Thousands of toys going to needy children ◆ By Mike Hiles
Thanks to the Soboba Gives Back Toy Drive, families with young children attending schools within the San Jacinto Unified School District will have a merrier Christmas this year. Since the annual program began more than a decade ago, the Soboba Casino and Soboba Foundation have partnered with the district to provide toys to students who have been referred by school personnel as particularly in need.
“We served a minimum of 140 families in the first few years with the program but the last couple of years it has been closer to 240 families and this year will involve 400 families,” said Dawn Lawrence, who handles communications for the district. “Without this program we would not be able to serve families in this way. SJUSD continues to have 82 percent of our student population in low socio-economic status; this annual toy distribution is extremely important to our youngest students and their families.”
For the past 11 years, the district has been fortunate to participate in the program. For the fourth year it held its “Unstuff the Bus” event where about 200 volunteers from the community stood in lines to pass along toys unloaded from a filled “Soboba Gives Back” bus. It took about an hour for the final toy made it to the end of the lines.
Youths from the Soboba Band of Luiseño Indians were on the bus as Juan Brizuela Perez from SJUSD’s facilities and maintenance department worked his way from the front to the back of the stuffed bus to hand toys to them one at a time.
“I’m just here helping with my tribe,” said Tot Briones, 14, who is a member of the Soboba Tribal Youth Council. “I’m trying to give back and help our community help those in need. I like working together and helping people.”
She was joined on the bus by her peers and fellow Soboba Tribal Members Moyla Arviso, 9, Su’la Arviso, 13, Ete’tish Suun Arivso, 6, Ruben Estaniloa, 8, Sierra Ramos, 13, and Abel Valdez, 11. At the end of the lines, a group of San Jacinto High School cheerleaders quickly sorted them by gender and age and helped others place them on pallets in a district warehouse that had been decorated with colored lights while speakers blared Christmas carols.
“The reason why this is such a big deal is because this kind of thing doesn’t happen everywhere – it’s here, in our town,” San Jacinto City Council Member Scott Miller said.
SJUSD will host a toy distribution event at the district office later this month, where invited families will receive a sealed bag of toys for all the children in their household.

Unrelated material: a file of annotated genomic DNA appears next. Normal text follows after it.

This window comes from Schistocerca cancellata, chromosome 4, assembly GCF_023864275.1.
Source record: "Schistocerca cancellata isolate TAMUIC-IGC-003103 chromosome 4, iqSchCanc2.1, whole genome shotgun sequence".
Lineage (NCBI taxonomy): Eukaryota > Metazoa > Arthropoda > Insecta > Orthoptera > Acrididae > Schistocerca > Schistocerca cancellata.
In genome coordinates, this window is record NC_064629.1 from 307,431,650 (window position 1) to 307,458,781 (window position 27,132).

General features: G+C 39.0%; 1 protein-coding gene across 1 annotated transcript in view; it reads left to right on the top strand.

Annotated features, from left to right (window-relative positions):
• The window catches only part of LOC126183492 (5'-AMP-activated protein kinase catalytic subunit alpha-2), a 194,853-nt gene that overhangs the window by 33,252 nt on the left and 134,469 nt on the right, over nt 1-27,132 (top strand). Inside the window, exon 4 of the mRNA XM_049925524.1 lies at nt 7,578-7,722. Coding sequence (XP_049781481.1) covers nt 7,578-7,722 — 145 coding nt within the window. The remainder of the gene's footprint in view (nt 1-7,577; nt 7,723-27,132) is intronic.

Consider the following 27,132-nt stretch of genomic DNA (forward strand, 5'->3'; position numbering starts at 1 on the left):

While the schoolchildren in San Jacinto are the largest group of recipients, the toy drive also provides gifts to other organizations including Native American children from non-gaming tribes in the local area. Nearly 50 groups shared in the 6,500 toys that were collected during the five days of this year’s toy drive.
“The need grows in our valley every year even though the economy is strong,” Soboba Foundation Coordinator Andrew Vallejos said. “We had an increase in requests this year but we were thankful that we also had an increase in the number of volunteers who helped during each eight-hour shift of toy collections at the Soboba Casino.”
Dee Cozart has been VIP Tots’ chairman of the board of directors since 2008. The center provides day care for children from birth to seven years old and works with the state for children with special needs. VIP Tots has had the benefit of Soboba’s toy donations for the past six years.
“We have families in all socioeconomic lines but many in the low or very low range,” Cozart said. “This program is a real boon to our families and allows them some holiday cheer without the financial stress.”
For the past two years, Luci Green has been the Area Administrator for Pathway Family Services Southern Region which has its Riverside County office located in Hemet. The foster family agency has been an appreciative recipient of the Soboba Gives Back Toy Drive for the past three years.
“Pathway Family Services demonstrates a deep commitment to the children in foster care by training, certifying and supporting resource families in their efforts to care for abused, neglected and at-risk children,” Green said. “Our team will match gifts as closely as possible to bring smiles to each and every one of our youth on Christmas Day.”
Mt. San Jacinto College also has students in need and each holiday season its C.A.R.E. (Cooperative Agencies Resources for Education) and Phi Theta Kappa honors society programs receive toys that go to those that need it most, based on referrals and recommendations by faculty, staff and students themselves.
The C.A.R.E. program aids single parent, head-of-household students and PTK works with any students who need some extra help with providing toys and food for their children.
Nick Reeves, biology department chair at the Menifee Valley Campus and faculty advisor for PTK since 2008, has taken charge of the annual event where members of the Beta Delta Omega Chapter of Phi Theta Kappa at MSJC complete community service by sorting and wrapping toys and helping to collect items from food drives held at all four of its campuses.
About 60 student families will benefit from PTK’s volunteerism this year and the group has been grateful for Soboba’s assistance in their mission of providing these community service opportunities since 2009.
“For many years, we have been fortunate to receive toys from Soboba and we really appreciate their generosity,” Reeves said. “We rely heavily on their support to make our event possible each year.”